“The meeting started with a kerplunk; well, abruptly. The City of Rushford will no longer provide police services to the City of Rushford Village or the City of Peterson,” said Rushford Village Mayor Gordon Johnson, at the Tuesday, February 7 council meeting. “I’m disappointed in the way it came about.”
The City of Rushford requested a meeting last month, which was held January 25. Present were Village Mayor Johnson and Councilor Dennis Overland, Peterson Councilor Gail Boyum, Rushford Mayor Chris Hallum, Councilor Jim O’Donnell, City Administrator Tony Chladek, Police Chief Adam Eide, and Fillmore County Sheriff Tom Kaase.
“The dialogue was not always positive,” added Johnson. “I was a little defensive in nature. But, it was a good discussion.”
The mutual aid contract was drafted by the City of Rushford and presented to the Village in previous years. The Village had reimbursed the City of Rushford directly for hourly man and equipment costs. This equated to just over $960 in 2016 and was based on $41 per hour, a number Johnson noted was set by the City of Rushford.
During the joint meeting, Johnson stated he was specific in asking what the duties from the county to the Village would be in a mutual aid contract. “Where do we fall in that mix?” asked Johnson to the council. He indicated that Sheriff Tom Kaase cited Minnesota State statute 387.03, related to duties and powers of a sheriff. Among specific duties related to physical work of the position, it states, “The sheriff shall keep and preserve the peace of the county, for which purpose the sheriff may require the aid of such persons or power of the county as the sheriff deems necessary.”
Johnson said there was a comment during the joint meeting that the Village is being treated differently than cities within the county. The City of Rushford Village has no downtown district, but is rural in nature with several residential subdivisions, and thereby functions similarly to a township.
Cities within the county that contract with the Fillmore County Sheriff’s Office see a minimum of two hours per day of police protection police protection 365 days a year, plus emergency calls. Financially, this equates to $24,000 per year or $32.89 per hour, according to Johnson. “We need to have a discussion with Sheriff Kaase again,” said Johnson. “We really haven’t asked for anything. I don’t see that we’re having issues. Are we put in a position that we have to have an agreement with the Sheriff?”
“We need to decide what we do want,” added Councilor Dennis Overland.
The city will schedule another meeting with the sheriff to better determine needs. In the meantime, calls that come from Rushford Village residents and businesses will go directly to the Fillmore County Sheriff’s Office. According to Johnson, if there is no deputy in the area, the county can contact local law enforcement (in this case, the City of Rushford) and request assistance. The county would then reimburse the City of Rushford.
“They’re not going to turn a blind eye,” noted City Attorney Tom Manion.
In other news, with the election of Mike Ebner to the Council effective this past January, the City of Rushford Village has looked to find a replacement for Ebner’s former seat on the Zoning Board. Three names were given to Zoning Administrator Jon Pettit, but only one was willing to serve. Former Councilor Todd Baker has stepped up and the council approved his appointment at the meeting.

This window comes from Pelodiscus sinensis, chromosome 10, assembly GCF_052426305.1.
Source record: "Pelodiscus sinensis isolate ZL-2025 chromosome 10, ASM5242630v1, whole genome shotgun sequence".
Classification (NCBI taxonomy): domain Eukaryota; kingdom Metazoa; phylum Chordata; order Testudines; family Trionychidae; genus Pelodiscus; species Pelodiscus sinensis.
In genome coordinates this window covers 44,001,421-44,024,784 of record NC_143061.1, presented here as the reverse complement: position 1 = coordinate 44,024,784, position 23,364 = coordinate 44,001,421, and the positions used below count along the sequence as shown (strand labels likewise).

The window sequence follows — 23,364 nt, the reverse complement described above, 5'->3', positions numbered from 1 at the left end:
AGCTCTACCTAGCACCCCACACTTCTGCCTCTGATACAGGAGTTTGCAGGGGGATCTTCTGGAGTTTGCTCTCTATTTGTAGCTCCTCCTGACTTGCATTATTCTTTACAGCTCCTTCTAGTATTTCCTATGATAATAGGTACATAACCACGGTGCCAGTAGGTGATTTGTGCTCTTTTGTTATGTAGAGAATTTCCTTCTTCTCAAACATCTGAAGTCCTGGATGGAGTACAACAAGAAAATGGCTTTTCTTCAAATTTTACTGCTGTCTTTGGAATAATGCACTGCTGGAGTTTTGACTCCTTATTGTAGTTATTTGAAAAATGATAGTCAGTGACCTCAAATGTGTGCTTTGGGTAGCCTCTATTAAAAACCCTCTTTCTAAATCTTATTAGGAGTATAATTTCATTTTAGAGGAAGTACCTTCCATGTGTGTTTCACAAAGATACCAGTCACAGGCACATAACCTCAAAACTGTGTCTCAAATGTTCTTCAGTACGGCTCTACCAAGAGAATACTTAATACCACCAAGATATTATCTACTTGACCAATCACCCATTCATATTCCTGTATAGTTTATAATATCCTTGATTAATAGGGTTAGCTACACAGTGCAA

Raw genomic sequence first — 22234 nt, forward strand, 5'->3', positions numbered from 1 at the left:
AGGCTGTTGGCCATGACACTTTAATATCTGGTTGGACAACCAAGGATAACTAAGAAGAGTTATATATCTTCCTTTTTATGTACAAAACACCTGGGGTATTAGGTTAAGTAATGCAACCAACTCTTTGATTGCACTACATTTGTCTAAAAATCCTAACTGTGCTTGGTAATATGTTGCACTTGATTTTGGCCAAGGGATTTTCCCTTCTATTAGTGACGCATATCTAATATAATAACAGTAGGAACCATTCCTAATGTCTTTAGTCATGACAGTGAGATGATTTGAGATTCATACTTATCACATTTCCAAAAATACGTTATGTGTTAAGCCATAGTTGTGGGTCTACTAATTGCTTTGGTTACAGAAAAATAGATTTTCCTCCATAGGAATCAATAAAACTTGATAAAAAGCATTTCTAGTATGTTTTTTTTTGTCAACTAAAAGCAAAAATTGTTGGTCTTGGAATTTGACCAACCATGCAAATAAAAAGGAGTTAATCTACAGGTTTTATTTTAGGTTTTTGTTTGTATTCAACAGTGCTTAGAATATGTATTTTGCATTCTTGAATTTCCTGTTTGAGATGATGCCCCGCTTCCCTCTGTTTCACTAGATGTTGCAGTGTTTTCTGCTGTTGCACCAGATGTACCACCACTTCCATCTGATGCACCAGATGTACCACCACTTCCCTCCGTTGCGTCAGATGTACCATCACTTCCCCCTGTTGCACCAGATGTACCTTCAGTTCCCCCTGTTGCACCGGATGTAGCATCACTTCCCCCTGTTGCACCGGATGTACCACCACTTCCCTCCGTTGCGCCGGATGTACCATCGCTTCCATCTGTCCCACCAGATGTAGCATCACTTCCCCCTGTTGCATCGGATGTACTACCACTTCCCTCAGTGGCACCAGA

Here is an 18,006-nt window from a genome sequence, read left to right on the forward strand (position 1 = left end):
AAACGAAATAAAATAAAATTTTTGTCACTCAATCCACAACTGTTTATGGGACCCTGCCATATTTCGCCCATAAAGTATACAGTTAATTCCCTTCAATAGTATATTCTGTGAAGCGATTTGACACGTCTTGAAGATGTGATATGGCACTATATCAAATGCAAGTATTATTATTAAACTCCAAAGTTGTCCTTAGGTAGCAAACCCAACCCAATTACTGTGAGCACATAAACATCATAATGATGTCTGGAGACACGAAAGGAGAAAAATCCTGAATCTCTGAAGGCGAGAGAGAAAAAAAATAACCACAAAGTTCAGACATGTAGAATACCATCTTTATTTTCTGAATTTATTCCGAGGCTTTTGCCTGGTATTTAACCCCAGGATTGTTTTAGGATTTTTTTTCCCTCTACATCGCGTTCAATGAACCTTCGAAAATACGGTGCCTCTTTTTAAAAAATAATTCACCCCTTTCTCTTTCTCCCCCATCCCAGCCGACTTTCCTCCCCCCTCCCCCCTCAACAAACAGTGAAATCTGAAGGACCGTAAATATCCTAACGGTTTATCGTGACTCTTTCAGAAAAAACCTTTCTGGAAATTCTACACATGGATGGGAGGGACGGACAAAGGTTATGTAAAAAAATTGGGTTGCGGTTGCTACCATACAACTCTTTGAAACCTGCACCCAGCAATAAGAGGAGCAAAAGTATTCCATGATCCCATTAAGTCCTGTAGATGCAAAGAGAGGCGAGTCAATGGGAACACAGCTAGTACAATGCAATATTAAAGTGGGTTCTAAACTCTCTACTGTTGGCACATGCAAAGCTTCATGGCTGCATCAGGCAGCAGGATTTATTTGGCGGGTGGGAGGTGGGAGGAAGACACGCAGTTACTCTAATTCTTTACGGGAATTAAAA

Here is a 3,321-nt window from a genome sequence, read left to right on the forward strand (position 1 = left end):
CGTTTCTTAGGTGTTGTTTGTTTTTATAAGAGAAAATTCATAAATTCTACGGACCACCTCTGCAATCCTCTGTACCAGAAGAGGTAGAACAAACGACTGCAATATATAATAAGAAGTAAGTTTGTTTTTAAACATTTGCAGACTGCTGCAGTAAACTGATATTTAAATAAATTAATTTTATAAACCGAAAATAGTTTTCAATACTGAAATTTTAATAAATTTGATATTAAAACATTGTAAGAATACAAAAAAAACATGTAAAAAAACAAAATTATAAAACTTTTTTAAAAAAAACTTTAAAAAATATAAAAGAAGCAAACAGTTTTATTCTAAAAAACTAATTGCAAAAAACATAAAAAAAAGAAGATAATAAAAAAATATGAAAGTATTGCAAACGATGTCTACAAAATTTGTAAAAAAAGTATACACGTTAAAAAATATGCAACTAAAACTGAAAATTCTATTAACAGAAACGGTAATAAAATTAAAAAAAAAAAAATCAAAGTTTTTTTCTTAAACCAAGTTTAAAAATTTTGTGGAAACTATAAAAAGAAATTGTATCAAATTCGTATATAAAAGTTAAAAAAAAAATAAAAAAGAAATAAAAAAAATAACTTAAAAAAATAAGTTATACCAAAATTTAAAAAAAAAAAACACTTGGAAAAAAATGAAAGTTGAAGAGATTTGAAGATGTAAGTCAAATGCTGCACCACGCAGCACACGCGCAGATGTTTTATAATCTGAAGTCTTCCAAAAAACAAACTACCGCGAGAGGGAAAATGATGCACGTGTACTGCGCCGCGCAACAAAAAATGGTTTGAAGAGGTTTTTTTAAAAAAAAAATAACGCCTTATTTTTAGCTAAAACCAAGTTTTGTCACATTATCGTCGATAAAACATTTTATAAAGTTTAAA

“We want to have someone who is involved,” said Mayor Gordon Johnson. “Maybe we should give him a chance.” Baker’s appointment was approved in a unanimously by three votes. Councilors Chad Rasmussen and Rich Smith were absent.
A few items related to Roads were brought forth by Public Works Supervisor Travis Scheck. A new hydrology report for Benson Lane is complete and the city is waiting for an update from the Federal Emergency Management Agency (FEMA). It was noted that the Department of Natural Resources (DNR) may not be favoring replacement of a “Missouri Crossing” with a bridge. Rather, a bigger box culvert may be involved in plans to rectify water and road issues. FEMA is apparently questioning the DNR stance on the issue and both will need to approve plans to address the area.
Main Street in south Rushford, which saw a massive road project this past summer, is already showing signs of new failure in the way of large cracks. “It’s cracked all the way up. It’s wide,” said Councilor Dennis Overland. Main Street was overlaid, rather than reconstructed, per engineer’s recommendations. The city will look to see if a maintenance contract of any kind is in place before determining next steps.
The city approved a siren maintenance proposal from the City of Rushford. The siren utilized by the Village is located in Creekside Park and it has had problems. The maintenance contract costs $55 per month and includes on site reviews following the storm season, general maintenance, not including the motor, and service from 8 a.m. to 6 p.m. Monday through Friday.
Mayor Johnson sought input on the matter from Overland, who serves as a volunteer firefighter and with Emergency Medical Services, and Ebner, who previously served as the City of Rushford’s fire chief. They did not feel that another siren was needed, but did agree the maintenance contract was good decision.
The next regularly scheduled council meeting is Tuesday, February 21, at 7 p.m., at the Village Hall. The public is encouraged to attend.